BioMarin’s Investigative Gene Therapy for Hemophilia A Wins FDA Breakthrough Designation

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by Alice Melão |

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The U.S. Food and Drug Administration (FDA) has granted Breakthrough Therapy Designation to BioMarin Pharmaceutical’s investigative therapy, valoctocogene roxaparvovec to treat patients with hemophilia A.

This new status is likely to speed up the development and regulatory review of valoctocogene roxaparvovec, which has already received an Orphan Drug Designation from both the FDA and European Medicines Agency (EMA) for treatment of hemophilia A.

“The news of the FDA granting Breakthrough Therapy Designation — coupled with EU PRIME designation granted in early 2017 by the EMA — demonstrates the strong support of global health authorities for valoctocogene roxaparvovec and its expedited development and registration pathway,” Dr. Hank Fuchs, president of worldwide research and development at BioMarin, said in a press release.

Fuchs added: “There is a tremendous need to achieve normal steady-state factor VIII levels to eliminate spontaneous bleeding, to avoid the complications of suboptimally corrected bleeding disorder, to improve quality of life and enable patients to live to their fullest potential.”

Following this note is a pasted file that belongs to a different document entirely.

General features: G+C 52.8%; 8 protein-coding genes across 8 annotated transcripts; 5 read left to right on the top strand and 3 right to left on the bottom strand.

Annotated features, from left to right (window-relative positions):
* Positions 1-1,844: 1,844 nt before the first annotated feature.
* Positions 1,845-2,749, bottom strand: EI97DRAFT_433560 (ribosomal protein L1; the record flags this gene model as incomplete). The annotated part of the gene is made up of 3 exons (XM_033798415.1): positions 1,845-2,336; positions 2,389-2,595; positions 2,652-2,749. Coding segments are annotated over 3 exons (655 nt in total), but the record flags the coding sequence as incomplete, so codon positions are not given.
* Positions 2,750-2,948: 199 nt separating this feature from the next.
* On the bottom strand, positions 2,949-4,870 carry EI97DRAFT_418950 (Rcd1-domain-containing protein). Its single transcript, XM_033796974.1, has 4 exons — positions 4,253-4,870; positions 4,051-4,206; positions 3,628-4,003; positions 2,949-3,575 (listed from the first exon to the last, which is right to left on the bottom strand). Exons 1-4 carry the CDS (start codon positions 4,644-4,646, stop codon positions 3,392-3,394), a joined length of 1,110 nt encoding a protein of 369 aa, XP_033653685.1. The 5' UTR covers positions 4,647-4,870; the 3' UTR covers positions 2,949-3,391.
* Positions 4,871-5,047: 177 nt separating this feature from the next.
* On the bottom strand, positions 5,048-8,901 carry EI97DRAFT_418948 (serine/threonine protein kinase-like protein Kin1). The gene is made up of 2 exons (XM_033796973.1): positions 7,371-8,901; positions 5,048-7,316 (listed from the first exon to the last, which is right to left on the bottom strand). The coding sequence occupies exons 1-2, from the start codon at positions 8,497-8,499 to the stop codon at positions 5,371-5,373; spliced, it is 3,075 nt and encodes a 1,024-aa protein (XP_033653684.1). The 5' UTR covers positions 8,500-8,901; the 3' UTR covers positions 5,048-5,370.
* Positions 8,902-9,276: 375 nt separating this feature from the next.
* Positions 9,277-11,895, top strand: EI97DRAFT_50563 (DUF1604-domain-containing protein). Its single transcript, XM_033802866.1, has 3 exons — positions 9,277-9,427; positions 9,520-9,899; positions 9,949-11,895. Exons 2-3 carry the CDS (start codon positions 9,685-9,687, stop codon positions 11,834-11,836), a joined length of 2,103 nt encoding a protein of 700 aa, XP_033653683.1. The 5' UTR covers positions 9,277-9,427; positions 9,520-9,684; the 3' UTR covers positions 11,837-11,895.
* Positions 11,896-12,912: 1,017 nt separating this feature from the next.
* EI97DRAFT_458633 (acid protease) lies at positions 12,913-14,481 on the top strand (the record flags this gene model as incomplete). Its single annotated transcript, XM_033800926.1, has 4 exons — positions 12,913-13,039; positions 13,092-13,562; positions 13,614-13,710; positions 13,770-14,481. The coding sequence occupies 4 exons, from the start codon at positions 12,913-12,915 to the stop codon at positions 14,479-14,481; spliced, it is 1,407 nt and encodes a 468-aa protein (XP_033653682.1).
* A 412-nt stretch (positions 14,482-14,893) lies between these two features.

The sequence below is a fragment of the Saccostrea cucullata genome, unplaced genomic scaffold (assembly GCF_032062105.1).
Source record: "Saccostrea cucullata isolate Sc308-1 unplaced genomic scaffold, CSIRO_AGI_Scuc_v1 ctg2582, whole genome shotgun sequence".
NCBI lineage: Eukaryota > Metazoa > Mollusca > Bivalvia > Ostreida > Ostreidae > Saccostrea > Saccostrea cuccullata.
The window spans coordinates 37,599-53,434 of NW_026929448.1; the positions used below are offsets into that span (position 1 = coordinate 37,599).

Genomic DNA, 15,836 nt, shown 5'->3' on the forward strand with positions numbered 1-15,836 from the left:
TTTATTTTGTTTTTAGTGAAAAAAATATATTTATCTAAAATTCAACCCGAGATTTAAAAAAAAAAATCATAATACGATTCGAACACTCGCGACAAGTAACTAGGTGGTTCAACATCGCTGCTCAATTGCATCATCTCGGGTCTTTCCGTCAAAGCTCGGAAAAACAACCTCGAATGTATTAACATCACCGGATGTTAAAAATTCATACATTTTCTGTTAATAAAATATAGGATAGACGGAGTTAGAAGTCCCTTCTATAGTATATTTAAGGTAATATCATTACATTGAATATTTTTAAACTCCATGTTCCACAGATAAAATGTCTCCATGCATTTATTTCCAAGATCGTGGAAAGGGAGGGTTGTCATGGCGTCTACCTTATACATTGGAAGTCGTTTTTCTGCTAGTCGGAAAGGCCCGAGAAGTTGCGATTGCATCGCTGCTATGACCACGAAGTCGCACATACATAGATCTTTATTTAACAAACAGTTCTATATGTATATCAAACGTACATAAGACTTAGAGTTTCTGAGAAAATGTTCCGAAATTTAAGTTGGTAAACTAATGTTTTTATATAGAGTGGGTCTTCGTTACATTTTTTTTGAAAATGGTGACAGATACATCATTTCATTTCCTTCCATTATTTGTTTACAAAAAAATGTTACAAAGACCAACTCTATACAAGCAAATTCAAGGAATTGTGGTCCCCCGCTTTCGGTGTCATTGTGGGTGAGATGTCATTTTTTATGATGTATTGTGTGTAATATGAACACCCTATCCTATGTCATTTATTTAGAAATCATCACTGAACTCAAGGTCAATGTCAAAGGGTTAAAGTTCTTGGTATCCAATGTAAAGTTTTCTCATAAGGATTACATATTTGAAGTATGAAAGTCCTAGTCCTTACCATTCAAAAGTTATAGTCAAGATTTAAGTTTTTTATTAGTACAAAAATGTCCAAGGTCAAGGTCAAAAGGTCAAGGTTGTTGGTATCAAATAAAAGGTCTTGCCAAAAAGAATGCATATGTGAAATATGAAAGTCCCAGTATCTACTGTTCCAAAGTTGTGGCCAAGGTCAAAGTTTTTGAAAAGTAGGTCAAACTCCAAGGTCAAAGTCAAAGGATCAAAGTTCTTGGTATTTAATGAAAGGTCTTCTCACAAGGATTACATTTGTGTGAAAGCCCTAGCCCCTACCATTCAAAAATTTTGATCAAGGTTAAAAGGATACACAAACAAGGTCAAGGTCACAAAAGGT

Valoctocogene roxaparvovec, formerly known as BMN 270, is a gene therapy designed to deliver the active form of the blood clotting factor VIII (FVIII) to overcome the effects of severe hemophilia A.

The FDA based its decision on positive follow-up clinical data from BioMarin’s Phase 1/2 (NCT02576795) trial and the planned global Phase 3 clinical development program. Overall, valoctocogene roxaparvovec was shown to be safe and well tolerated by patients. It also led to clinically meaningful improvements, significantly reducing bleeding rates while bringing FVIII up closer to normal levels.

The Phase 3 program will include two international studies to evaluate the safety and efficacy of 4e13 vg/kg and 6e13 vg/kg doses of the investigative gene therapy. Each will likely include about 40 participants.

BioMarin, based in San Rafael, California, plans to start patient enrollment for the global Phase 3 program by year’s end. The FDA’s prior approval of the Investigational New Drug (IND) application will allow the company to conduct these studies in the United States following approval from institutional review boards. The UK Medicines and Healthcare Products Regulatory Agency has also approved the program.